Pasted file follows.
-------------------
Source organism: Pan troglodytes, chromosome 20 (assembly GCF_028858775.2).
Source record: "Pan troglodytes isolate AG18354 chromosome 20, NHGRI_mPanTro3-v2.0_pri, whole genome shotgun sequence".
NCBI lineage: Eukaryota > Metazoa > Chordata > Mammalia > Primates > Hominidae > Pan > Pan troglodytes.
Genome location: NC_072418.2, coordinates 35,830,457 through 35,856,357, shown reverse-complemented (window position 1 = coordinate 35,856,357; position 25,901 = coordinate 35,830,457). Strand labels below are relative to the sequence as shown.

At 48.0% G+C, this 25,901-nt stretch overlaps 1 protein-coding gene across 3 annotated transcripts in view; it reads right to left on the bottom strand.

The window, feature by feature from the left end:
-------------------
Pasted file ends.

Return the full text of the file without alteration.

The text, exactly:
Source organism: Pan troglodytes, chromosome 20 (assembly GCF_028858775.2).
Source record: "Pan troglodytes isolate AG18354 chromosome 20, NHGRI_mPanTro3-v2.0_pri, whole genome shotgun sequence".
NCBI lineage: Eukaryota > Metazoa > Chordata > Mammalia > Primates > Hominidae > Pan > Pan troglodytes.
Genome location: NC_072418.2, coordinates 35,830,457 through 35,856,357, shown reverse-complemented (window position 1 = coordinate 35,856,357; position 25,901 = coordinate 35,830,457). Strand labels below are relative to the sequence as shown.

At 48.0% G+C, this 25,901-nt stretch overlaps 1 protein-coding gene across 3 annotated transcripts in view; it reads right to left on the bottom strand.

The window, feature by feature from the left end: